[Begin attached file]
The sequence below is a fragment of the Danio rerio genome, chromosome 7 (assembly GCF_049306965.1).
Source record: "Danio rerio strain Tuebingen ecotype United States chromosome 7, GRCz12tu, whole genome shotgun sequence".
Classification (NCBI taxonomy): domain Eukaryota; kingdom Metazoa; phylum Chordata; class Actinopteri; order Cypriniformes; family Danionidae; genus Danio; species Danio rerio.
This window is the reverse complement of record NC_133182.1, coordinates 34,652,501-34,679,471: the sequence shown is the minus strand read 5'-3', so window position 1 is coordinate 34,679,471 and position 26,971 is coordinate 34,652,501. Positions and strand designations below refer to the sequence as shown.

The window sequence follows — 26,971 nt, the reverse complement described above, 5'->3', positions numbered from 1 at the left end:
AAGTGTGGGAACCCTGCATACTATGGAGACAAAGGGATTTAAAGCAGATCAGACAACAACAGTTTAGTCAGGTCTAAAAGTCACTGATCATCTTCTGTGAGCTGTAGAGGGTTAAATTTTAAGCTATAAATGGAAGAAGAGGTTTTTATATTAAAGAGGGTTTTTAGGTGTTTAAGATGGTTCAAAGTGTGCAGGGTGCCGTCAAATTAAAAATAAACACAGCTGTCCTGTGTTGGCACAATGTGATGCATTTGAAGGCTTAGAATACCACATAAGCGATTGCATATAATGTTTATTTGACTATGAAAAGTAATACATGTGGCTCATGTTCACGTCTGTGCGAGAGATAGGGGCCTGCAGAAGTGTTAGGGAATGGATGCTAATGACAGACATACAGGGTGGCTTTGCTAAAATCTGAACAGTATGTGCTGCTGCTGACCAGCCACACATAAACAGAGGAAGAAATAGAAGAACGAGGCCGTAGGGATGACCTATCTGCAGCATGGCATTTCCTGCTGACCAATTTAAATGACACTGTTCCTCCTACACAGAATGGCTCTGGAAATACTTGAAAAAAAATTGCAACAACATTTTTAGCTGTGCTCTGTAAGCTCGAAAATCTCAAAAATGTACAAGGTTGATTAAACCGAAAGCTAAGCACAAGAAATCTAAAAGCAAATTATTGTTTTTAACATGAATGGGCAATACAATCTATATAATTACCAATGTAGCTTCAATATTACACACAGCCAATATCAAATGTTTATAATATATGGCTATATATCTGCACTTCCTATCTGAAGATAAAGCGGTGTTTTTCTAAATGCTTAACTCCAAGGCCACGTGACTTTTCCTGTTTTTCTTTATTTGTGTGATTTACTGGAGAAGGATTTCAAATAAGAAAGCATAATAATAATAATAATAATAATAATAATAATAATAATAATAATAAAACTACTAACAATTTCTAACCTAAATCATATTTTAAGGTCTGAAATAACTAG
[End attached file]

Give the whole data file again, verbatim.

The sequence below is a fragment of the Danio rerio genome, chromosome 7 (assembly GCF_049306965.1).
Source record: "Danio rerio strain Tuebingen ecotype United States chromosome 7, GRCz12tu, whole genome shotgun sequence".
Classification (NCBI taxonomy): domain Eukaryota; kingdom Metazoa; phylum Chordata; class Actinopteri; order Cypriniformes; family Danionidae; genus Danio; species Danio rerio.
This window is the reverse complement of record NC_133182.1, coordinates 34,652,501-34,679,471: the sequence shown is the minus strand read 5'-3', so window position 1 is coordinate 34,679,471 and position 26,971 is coordinate 34,652,501. Positions and strand designations below refer to the sequence as shown.

The window sequence follows — 26,971 nt, the reverse complement described above, 5'->3', positions numbered from 1 at the left end:
AAGTGTGGGAACCCTGCATACTATGGAGACAAAGGGATTTAAAGCAGATCAGACAACAACAGTTTAGTCAGGTCTAAAAGTCACTGATCATCTTCTGTGAGCTGTAGAGGGTTAAATTTTAAGCTATAAATGGAAGAAGAGGTTTTTATATTAAAGAGGGTTTTTAGGTGTTTAAGATGGTTCAAAGTGTGCAGGGTGCCGTCAAATTAAAAATAAACACAGCTGTCCTGTGTTGGCACAATGTGATGCATTTGAAGGCTTAGAATACCACATAAGCGATTGCATATAATGTTTATTTGACTATGAAAAGTAATACATGTGGCTCATGTTCACGTCTGTGCGAGAGATAGGGGCCTGCAGAAGTGTTAGGGAATGGATGCTAATGACAGACATACAGGGTGGCTTTGCTAAAATCTGAACAGTATGTGCTGCTGCTGACCAGCCACACATAAACAGAGGAAGAAATAGAAGAACGAGGCCGTAGGGATGACCTATCTGCAGCATGGCATTTCCTGCTGACCAATTTAAATGACACTGTTCCTCCTACACAGAATGGCTCTGGAAATACTTGAAAAAAAATTGCAACAACATTTTTAGCTGTGCTCTGTAAGCTCGAAAATCTCAAAAATGTACAAGGTTGATTAAACCGAAAGCTAAGCACAAGAAATCTAAAAGCAAATTATTGTTTTTAACATGAATGGGCAATACAATCTATATAATTACCAATGTAGCTTCAATATTACACACAGCCAATATCAAATGTTTATAATATATGGCTATATATCTGCACTTCCTATCTGAAGATAAAGCGGTGTTTTTCTAAATGCTTAACTCCAAGGCCACGTGACTTTTCCTGTTTTTCTTTATTTGTGTGATTTACTGGAGAAGGATTTCAAATAAGAAAGCATAATAATAATAATAATAATAATAATAATAATAATAATAATAATAAAACTACTAACAATTTCTAACCTAAATCATATTTTAAGGTCTGAAATAACTAG